4. A building block having its longitudi-v nal side faces provided with pockets from top to bottom, one end of the block being provided with an interlocking rib and the other end with a seat to receive a contiguous rib of an adjacent block in a wall course, each of said pockets being capable ot' rcceiving said contiguous rib, interlocking, tenon-like beads upon one longitudinal face of the block, and the opposite, longitudinal face having countersunk seats to receive the tenen-like beads of a contiguous block, the block having a plurality of air chambers extending side by side from top to bottom and of symmetrical arrangement and form, whereby, when the blocks are laid in superimposed courses, the chambers of the blocks will register to form a continuous vertical air space.
5. In a building block having its longitudinal side faces provided with pockets from top to bottom, one end of the block being provided with an interlocking rib and the other end with a scatto receive a contiguous rib of an adjacent block in a wall course, each of said pockets being capable of receiving said contiguous rib, interlocking, tenon-like beads upon one longitudinal face of the block, and the opposite, longitudinal face having countersunk seats to receive the tenon-like beads of a contiguous block, the said beads being ot' square contour in plan, whereby the blocks may be laid in superimposed, linear courses and may be laid in right angular' Walls or partitions intersecting each other and interlocked in such positions.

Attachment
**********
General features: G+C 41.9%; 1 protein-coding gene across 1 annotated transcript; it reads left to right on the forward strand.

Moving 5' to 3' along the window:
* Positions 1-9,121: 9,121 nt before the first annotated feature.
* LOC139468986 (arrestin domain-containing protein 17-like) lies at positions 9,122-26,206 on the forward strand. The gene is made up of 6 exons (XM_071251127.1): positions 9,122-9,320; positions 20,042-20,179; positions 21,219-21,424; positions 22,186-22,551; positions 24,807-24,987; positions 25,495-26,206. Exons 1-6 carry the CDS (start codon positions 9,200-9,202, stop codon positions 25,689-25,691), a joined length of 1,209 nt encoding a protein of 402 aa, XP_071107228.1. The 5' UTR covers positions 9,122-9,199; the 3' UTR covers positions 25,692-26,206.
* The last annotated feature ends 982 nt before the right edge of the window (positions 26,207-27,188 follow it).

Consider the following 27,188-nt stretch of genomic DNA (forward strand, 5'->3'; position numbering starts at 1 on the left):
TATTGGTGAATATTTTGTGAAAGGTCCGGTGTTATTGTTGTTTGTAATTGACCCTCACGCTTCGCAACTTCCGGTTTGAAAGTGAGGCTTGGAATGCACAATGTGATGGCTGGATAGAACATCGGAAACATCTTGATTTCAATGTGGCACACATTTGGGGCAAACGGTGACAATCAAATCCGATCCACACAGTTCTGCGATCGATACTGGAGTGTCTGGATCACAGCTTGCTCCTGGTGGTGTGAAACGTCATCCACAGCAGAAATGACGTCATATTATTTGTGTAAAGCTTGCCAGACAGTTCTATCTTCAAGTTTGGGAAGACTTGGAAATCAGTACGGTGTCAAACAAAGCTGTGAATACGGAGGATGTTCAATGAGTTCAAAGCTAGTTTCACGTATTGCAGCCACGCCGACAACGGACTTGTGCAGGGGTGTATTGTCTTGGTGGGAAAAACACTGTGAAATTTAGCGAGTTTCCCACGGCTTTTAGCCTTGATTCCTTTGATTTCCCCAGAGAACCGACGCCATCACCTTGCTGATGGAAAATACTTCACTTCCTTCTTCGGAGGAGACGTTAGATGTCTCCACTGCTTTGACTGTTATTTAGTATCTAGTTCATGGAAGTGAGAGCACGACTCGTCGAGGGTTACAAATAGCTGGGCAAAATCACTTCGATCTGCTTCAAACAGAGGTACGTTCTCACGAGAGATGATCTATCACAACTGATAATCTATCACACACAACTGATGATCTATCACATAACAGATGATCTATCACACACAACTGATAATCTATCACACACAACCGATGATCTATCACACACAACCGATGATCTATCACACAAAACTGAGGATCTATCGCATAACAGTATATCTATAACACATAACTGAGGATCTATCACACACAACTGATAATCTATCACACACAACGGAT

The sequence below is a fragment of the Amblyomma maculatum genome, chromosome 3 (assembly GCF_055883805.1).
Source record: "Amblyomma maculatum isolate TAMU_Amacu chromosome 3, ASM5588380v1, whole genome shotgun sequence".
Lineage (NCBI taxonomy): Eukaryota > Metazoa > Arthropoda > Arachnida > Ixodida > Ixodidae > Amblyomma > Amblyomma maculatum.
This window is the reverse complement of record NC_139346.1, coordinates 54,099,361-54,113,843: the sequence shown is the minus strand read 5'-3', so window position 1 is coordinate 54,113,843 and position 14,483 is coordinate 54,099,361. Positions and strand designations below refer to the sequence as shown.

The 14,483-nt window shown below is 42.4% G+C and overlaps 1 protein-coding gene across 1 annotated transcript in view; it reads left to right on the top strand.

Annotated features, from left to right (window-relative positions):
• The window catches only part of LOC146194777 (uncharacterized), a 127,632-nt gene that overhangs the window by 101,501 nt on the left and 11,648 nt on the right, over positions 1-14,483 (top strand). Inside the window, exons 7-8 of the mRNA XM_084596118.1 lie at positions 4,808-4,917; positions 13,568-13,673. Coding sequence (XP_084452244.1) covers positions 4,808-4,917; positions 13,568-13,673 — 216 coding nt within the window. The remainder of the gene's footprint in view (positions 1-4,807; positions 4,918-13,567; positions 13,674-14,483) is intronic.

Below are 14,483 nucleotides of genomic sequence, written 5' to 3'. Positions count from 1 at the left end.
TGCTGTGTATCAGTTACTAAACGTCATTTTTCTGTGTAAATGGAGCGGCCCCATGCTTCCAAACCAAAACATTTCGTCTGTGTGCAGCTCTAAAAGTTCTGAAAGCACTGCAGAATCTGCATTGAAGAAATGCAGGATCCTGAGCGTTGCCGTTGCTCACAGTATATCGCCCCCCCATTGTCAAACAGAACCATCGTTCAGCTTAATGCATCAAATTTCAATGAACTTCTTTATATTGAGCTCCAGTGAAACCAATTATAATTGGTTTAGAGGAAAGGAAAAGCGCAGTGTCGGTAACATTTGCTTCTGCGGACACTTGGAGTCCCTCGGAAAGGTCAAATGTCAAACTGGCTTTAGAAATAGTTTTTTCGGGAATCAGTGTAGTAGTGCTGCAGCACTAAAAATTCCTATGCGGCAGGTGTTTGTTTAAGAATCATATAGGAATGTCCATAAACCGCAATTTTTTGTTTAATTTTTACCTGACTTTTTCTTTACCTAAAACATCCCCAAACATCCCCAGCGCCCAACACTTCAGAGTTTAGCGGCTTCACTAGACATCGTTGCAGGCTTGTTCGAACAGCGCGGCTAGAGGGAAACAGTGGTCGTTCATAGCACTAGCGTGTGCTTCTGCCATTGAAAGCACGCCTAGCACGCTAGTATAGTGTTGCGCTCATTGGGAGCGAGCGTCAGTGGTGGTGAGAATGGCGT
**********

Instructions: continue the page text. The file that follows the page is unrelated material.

6. A building block having its longitudinal side faces provided with pockets from top to bottom, one end of the block being provided with an interlocking rib and the other end with a seat to receive av contiguous rib of an adjacent block in a wall course, interlocking, tenon-like beads upon onelongitudinal face of the block, and the opposite, longitudinal face having countersunk seats to receive the tenon-like beads of a contiguous block, all of the pockets and recesses of a block being adapted to receive a tenon-like projection of another block so as to interlock in one position therewith.
In testimony whereof I have signed my name to .this specification.
MORRIS A. DAVIS.
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|US4854103 *||Nov 12, 1987||Aug 8, 1989||Kyle Klym||Building system with interlocking blocks|
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|US9410313 *||Oct 6, 2014||Aug 9, 2016||Gary Summers||Building block system|
|US20040134154 *||Apr 17, 2003||Jul 15, 2004||Allan Block Corporation||Interlocking building block|
|DE4419652A1 *||Jun 4, 1994||Dec 7, 1995||Meckenstock H W Kg||Plate=shaped element for light component mfr.|
|DE9409126U1 *||Jun 4, 1994||Oct 6, 1994||Meckenstock H W Kg||Formbauteil|
|DE9409127U1 *||Jun 4, 1994||Oct 6, 1994||Meckenstock H W Kg||Formbauteil|
|U.S. Classification||52/592.1, 52/206, 52/281|
|International Classification||E04B2/02, E04B2/14|
|Cooperative Classification||E04B2002/0295, E04B2/14|